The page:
Mati lampu. It translates literally to “dead light,” and it is the Indonesian word for “blackout” or “power outage.”
It’s a word you are bound to hear quite often in Indonesia, probably every day if you are in a more remote place. In Malang, I would usually have black outs two or three times every week. In Gorontalo, even though I live within the city limits, I am lucky if I get two days a week without one. Some ETAs in more remote areas have never experienced a full day of electricity.
No two mati lampu are created equal. There are the little blips in your day, the mati lampu that last only an hour or two. There are the more annoying mati lampu, which last up to four or five hours, and send you seeking the cafes with generators so that you can finish your lesson for the next day. And then there are the mati lampu that last eight, nine, ten, eleven hours… and those are the ones that make you begin to wonder if the electricity will ever turn back on.
After well over a year in Indonesia, I have learned how to deal with mati lampu, at least to some extent. I try to keep all of my electronics—laptop, kindle, iPod, mobile phones—charged at all times, and my power bank was probably one of the best purchases I made prior to this second grant. I have a small lantern bright enough to journal by, and candles placed strategically about my house that I can quickly light when mati lampu arrives after nightfall, so that I can still cook and work out and potentially even do laundry (and also so that I don’t injure myself stumbling around in the dark). There are old tin cans full of ice in my freezer, for those mati lampu that go on for so long that I start to worry about my food spoiling. And, perhaps most importantly, I always keep the plastic trash can that acts as my bak mandi full of water. No electricity means no water in the pipes, and at the end of a long day sweating in crowded classrooms, I want to know that I can shower, even if it is by candlelight.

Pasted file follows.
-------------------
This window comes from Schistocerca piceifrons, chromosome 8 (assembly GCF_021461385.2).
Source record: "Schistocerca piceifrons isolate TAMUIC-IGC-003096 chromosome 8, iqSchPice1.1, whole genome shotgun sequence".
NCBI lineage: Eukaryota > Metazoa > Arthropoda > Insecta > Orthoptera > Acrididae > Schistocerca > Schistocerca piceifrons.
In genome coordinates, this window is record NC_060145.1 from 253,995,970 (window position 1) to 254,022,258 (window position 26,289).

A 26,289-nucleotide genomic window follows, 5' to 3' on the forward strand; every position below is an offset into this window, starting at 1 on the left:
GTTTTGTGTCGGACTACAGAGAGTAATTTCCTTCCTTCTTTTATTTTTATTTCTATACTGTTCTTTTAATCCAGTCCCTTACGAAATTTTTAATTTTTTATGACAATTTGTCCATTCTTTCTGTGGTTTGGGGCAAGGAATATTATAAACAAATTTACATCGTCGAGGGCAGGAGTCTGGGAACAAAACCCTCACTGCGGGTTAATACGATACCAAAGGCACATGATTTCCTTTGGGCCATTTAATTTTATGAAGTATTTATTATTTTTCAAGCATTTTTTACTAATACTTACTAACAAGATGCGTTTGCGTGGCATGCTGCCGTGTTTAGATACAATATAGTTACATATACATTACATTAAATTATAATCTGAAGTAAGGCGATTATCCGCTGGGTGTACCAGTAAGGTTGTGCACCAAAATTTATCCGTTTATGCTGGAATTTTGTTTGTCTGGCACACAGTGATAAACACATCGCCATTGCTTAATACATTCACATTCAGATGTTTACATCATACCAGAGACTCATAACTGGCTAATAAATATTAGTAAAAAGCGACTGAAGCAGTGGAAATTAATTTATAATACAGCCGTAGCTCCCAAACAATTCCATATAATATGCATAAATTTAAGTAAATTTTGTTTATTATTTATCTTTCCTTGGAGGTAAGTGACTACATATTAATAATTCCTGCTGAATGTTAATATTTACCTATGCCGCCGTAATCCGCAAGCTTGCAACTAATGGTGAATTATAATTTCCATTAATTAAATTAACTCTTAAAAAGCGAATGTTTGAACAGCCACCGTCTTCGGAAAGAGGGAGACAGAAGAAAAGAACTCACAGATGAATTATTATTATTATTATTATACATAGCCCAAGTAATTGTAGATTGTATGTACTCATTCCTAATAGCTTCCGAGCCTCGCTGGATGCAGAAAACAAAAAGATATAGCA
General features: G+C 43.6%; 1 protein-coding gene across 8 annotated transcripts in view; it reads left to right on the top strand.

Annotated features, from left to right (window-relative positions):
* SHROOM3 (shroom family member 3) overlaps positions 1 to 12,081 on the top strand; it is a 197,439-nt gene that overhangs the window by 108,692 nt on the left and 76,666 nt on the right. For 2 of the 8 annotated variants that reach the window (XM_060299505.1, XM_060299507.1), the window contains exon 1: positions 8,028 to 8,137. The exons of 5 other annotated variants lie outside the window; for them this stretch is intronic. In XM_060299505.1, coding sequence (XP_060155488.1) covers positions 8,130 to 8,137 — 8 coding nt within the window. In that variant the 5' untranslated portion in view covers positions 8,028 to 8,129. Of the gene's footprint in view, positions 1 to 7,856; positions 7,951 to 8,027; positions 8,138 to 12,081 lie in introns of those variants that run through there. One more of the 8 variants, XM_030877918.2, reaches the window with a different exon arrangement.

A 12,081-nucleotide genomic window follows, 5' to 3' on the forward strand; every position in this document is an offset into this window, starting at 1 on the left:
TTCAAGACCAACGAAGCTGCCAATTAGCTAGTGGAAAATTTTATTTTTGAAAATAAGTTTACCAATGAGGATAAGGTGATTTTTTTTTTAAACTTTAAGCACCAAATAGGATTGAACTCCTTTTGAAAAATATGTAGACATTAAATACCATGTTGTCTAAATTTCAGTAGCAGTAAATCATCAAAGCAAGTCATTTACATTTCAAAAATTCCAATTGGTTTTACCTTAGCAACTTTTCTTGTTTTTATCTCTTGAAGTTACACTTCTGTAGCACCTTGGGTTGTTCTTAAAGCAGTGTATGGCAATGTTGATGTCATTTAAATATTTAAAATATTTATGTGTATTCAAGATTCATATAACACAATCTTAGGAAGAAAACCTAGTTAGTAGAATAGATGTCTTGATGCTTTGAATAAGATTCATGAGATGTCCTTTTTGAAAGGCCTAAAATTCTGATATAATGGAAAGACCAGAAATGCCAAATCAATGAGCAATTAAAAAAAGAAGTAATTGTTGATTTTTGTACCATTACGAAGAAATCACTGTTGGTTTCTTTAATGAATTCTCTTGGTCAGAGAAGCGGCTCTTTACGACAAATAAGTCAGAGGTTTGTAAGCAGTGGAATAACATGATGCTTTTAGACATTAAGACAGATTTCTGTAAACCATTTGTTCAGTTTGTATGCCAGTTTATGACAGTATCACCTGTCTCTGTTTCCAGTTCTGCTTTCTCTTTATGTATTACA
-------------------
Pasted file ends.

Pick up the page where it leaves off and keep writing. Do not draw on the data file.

But even with all the preparation I try to have, there are still times when the electricity goes out and I am left with a dead phone and laptop, e-mails I was supposed to send, and a blog I wanted to write. It is then I have to utilize what is probably my greatest tool for dealing with mati lampu: acceptance. I set a candle on the table and try to do as much as I can with good old pen and paper. I go to bed early, my thin sheet tossed aside as I try to stay as cool as possible. There is nothing I can do, so I keep on doing what I can.
If it is still daylight, mati lampu can sometimes result in an enjoyable few hours. Step outside during mati lampu and you are bound to find everyone else in the neighborhood doing the same. Some of my longest chats with my neighbors have happened because mati lampu took away our ability to be productive, and so we were forced to spend time with one another.
I recently talked to a friend who was an ETA last year, and she mentioned that she found herself strangely missing mati lampu some days, mostly because of that very reason. Mati lampu forces you unplug, to slow down, to step outside. It is endearing in that way.
This is not to say that I necessarily enjoy mati lampu, and don’t regularly wish I was in a place with more consistent electricity. But I have come to accept mati lampu for what it is, the good and the bad, the frustrating and the endearing.
 Shower heads are not all that common in Indonesia. Much more popular is the bak mandi, a large basin, often tiled, that is kept full of water, which you then scoop on to your body in order to bathe, and into the toilet to flush. My bathroom does not have a proper bak mandi, because there is a showerhead which I’m supposed to be able to use, and because I have a western toilet. But because the water pressure is not strong enough to reach the shower head most days, and the toilet does not flush, I use a bright pink plastic bin that was in my bathroom when I arrived as a make-shift bak mandi. It does the trick.